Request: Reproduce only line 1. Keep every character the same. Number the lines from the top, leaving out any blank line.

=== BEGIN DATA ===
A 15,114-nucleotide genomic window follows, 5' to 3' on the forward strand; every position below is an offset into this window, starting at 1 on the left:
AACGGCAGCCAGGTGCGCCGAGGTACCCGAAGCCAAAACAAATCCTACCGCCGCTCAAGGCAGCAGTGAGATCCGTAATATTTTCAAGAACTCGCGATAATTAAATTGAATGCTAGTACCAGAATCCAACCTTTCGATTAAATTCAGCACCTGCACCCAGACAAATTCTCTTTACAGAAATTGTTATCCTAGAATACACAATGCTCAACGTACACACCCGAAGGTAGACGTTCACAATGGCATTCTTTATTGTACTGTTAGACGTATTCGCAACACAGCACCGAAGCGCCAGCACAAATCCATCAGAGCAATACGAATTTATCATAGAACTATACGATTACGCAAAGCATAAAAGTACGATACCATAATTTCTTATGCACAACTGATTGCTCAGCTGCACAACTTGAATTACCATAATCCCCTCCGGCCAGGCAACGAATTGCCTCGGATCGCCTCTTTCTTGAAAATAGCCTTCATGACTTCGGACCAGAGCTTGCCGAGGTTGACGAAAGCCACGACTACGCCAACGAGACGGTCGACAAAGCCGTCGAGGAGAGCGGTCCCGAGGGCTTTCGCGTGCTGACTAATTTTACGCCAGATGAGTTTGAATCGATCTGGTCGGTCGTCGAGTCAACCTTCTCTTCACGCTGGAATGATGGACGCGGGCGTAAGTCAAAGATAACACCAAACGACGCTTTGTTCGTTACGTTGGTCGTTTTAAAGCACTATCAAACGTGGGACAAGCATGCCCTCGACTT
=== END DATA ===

A 15,114-nucleotide genomic window follows, 5' to 3' on the forward strand; every position below is an offset into this window, starting at 1 on the left: